On March 12, PaFIA hosted an immensely informative and insightful event for local screenwriters, where they could learn the secrets of breaking into the industry. Jamal Hill, Jennifer McDevitt and Joe Gangemi, three successful and established local screenwriters, described in detail the process, craft and nature of the field.
Joe Gangemi is the screenwriter of the movies WIND CHILL, starring Emily Blunt, STONEHEARST ASYLUM, starring Michael Caine, Kate Beckinsale and Ben Kingsley, BLACKWAY, starring Anthony Hopkins, and RED OAKS, starring Paul Reiser, Jennifer Gray and Richard Kind. Jamal Hill started out in the industry by working on such films as I AM LEGEND, HANCOCK and IRON MAN, which later lead him on to directing Lady Gaga’s THE FAME. He also directed STREETS starring hip hop star Meek Mill and landed a deal with Queen Latifah’s Flavor Unit Entertainment to direct a slate of films, including BROTHERLY LOVE. Jennifer Yee McDevitt has films in development at 20th Century Fox. She worked at Warner Bros Studios, spent two seasons with NFL Films and directed 10 MOUNTAINS 10 YEARS narrated by Anne Hathaway with music by Bruce Springsteen. She is represented by CAA and Rise Management.
David Raynor, member of Producer’s Guild of America and one of PaFIA’s board members, moderated the event, asking the panelists the most burning questions of the local screenwriters’ community. Aspiring writers were moved and inspired by the panelists’ stories and words of guidance. The speakers did not speak about an overnight success, but rather gave realistic advice on the right steps to make, books to read and ways to promote yourself in order to become a full-time screenwriter.
PaFIA is truly grateful to Greater Philadelphia Film Office for help with event promotion; to Sofitel Philadelphia for hosting this event and providing a wonderful wine and food set up; and to the amazing sponsors: Enterprise Rent-A-Car, Tague Lumber, Colomy Paint & Decorating, Herc Rentals and Staybridge Suites Wilmington-Brandywine Valley. Also, a special shout out to Chris Kellett and Sync Speed for the awesome audio set up and a big welcome to our ten new and two renewing members!
Saturday, March 4, saw the inaugural event hosted by Expressway Grip and presented by esteemed Producer, Production Manager and film industry veteran, Wendy Cox. Over 100 engaged and enthusiastic attendees filled the room for the crash course in industry standards, personnel, protocols and processes. The event covered a range of departments in different mediums including feature films, television, commercial and reality productions.
Wendy Cox organized and moderated the event with Expressway's James Madison as a way to give back and strengthen the local filmmaking community. Key contributors and presenters at the event included film industry heavy weights David Raynor (Production Coordinator) and John Rusk (1stt AD). Reality Producer Veronica Stickelman switched it up with an in-depth look behind-the-scenes of unscripted reality and documentary production.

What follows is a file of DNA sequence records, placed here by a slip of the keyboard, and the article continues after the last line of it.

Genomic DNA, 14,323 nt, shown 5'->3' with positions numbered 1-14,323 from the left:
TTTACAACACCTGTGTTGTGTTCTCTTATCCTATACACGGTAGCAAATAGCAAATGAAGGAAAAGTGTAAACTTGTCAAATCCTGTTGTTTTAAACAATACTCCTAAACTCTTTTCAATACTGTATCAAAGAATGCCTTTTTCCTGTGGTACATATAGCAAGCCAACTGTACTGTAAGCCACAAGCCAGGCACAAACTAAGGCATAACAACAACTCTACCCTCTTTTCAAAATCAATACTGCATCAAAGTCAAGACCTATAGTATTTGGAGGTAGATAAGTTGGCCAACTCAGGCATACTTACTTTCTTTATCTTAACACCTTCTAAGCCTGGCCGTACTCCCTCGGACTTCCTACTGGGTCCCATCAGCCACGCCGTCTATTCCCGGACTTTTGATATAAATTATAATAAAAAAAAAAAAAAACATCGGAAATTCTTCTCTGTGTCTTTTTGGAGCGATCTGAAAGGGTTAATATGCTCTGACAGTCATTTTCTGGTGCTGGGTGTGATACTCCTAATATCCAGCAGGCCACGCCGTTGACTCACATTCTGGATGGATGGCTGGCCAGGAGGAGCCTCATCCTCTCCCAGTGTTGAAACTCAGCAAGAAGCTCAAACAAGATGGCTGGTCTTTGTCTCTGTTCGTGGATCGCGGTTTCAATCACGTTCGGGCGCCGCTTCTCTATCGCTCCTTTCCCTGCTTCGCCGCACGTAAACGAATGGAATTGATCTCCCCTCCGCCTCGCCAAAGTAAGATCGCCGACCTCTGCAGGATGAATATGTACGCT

The event, which was sponsored by PAFIA and PWIFT and supported by the Philadelphia Film Office, was an enlightening and educational program that provided a unique open-forum environment for long-standing industry professionals and future filmmakers to network and reinforce the revitalization of Philadelphia’s filmmaking industry.
Thank you to everyone who attended and to our sponsors.
We eagerly await the next Production Bootcamp!
PaFIA East recently had a fantastic event at Revel & Roost Pittsburgh. The turnout was encouraging and we saw just as many new faces as we did established members. A huge thank you to Revel & Roost, all the organizers and volunteers for this successful event!
Why should I join PaFIA, a frequently asked question, What do I get?
"PaFIA's mission is to promote the film, television and commercial industry in Pennsylvania and to serve as a strong collective voice to address common issues in business circles and government offices. The association also strives to provide business, educational and networking opportunities for its members."
The biggest priority of PaFIA is to support production and business in Pennsylvania by ensuring that Pennsylvania government is aware of the crew members and vendors eager to work. PaFIA does this by supporting a lobbyist to be our voice in Harrisburg. In essence, by joining PaFIA, members are speaking up to support and keep the film tax credit in our state budget.
Productions come to Pennsylvania for the current film tax credits, diverse locations, accommodating vendors and professional crews.
In addition to the business aspect of what PaFIA does at the state level, this organization offers networking at the local level. Crew members, vendors, interns, film students, actors, teachers, casting professionals all gather at these events to share experiences and possibly collaborate.
A recent example is Jennifer Heastings, a CEO of a local non-profit organization called Arts Out Loud. They support and mentor young people looking to pursue careers in the film, television and music industry. She was new to PaFIA, showed up to the Pittsburgh event through a social media invite and came in knowing nothing about the organization. Arts Out Loud is looking to film a documentary on their events to showcase what they do and raise support. When I spoke with her after the event, she reiterated to me how she gained new contacts for her organization including a possible new mentor.
Having recently relocated to Pittsburgh she found this event to be a warm introduction to crew members and like minded professionals. In her words she was pleasantly surprised at how open the people were and how willing they were to offer support and introductions. This was something she had not found previously in other states.
The information and contacts Ms. Heastings gained through attending this event will further assist her efforts in promoting Arts Out Loud and PaFIA gains another valuable member.